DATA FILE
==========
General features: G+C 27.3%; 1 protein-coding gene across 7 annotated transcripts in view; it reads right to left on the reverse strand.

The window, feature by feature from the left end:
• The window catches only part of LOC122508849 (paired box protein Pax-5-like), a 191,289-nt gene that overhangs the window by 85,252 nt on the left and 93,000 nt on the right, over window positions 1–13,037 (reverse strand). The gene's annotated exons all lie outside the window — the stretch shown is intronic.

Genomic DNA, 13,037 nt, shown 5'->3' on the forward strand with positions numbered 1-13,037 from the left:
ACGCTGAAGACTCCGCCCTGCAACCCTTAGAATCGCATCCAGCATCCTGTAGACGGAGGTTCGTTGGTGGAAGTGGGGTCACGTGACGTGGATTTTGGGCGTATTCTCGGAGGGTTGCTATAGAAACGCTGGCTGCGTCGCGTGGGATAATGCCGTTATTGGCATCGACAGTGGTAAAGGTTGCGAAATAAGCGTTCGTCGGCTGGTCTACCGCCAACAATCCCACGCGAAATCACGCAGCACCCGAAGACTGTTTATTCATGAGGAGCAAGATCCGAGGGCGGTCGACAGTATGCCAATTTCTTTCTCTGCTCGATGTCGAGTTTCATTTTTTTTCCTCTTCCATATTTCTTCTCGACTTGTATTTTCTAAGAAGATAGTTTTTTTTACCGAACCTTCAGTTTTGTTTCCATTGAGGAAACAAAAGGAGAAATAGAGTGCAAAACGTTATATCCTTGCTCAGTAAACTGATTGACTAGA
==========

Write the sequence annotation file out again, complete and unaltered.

General features: G+C 27.3%; 1 protein-coding gene across 7 annotated transcripts in view; it reads right to left on the reverse strand.

The window, feature by feature from the left end:
• The window catches only part of LOC122508849 (paired box protein Pax-5-like), a 191,289-nt gene that overhangs the window by 85,252 nt on the left and 93,000 nt on the right, over window positions 1–13,037 (reverse strand). The gene's annotated exons all lie outside the window — the stretch shown is intronic.

Genomic DNA, 13,037 nt, shown 5'->3' on the forward strand with positions numbered 1-13,037 from the left:
ACGCTGAAGACTCCGCCCTGCAACCCTTAGAATCGCATCCAGCATCCTGTAGACGGAGGTTCGTTGGTGGAAGTGGGGTCACGTGACGTGGATTTTGGGCGTATTCTCGGAGGGTTGCTATAGAAACGCTGGCTGCGTCGCGTGGGATAATGCCGTTATTGGCATCGACAGTGGTAAAGGTTGCGAAATAAGCGTTCGTCGGCTGGTCTACCGCCAACAATCCCACGCGAAATCACGCAGCACCCGAAGACTGTTTATTCATGAGGAGCAAGATCCGAGGGCGGTCGACAGTATGCCAATTTCTTTCTCTGCTCGATGTCGAGTTTCATTTTTTTTCCTCTTCCATATTTCTTCTCGACTTGTATTTTCTAAGAAGATAGTTTTTTTTACCGAACCTTCAGTTTTGTTTCCATTGAGGAAACAAAAGGAGAAATAGAGTGCAAAACGTTATATCCTTGCTCAGTAAACTGATTGACTAGA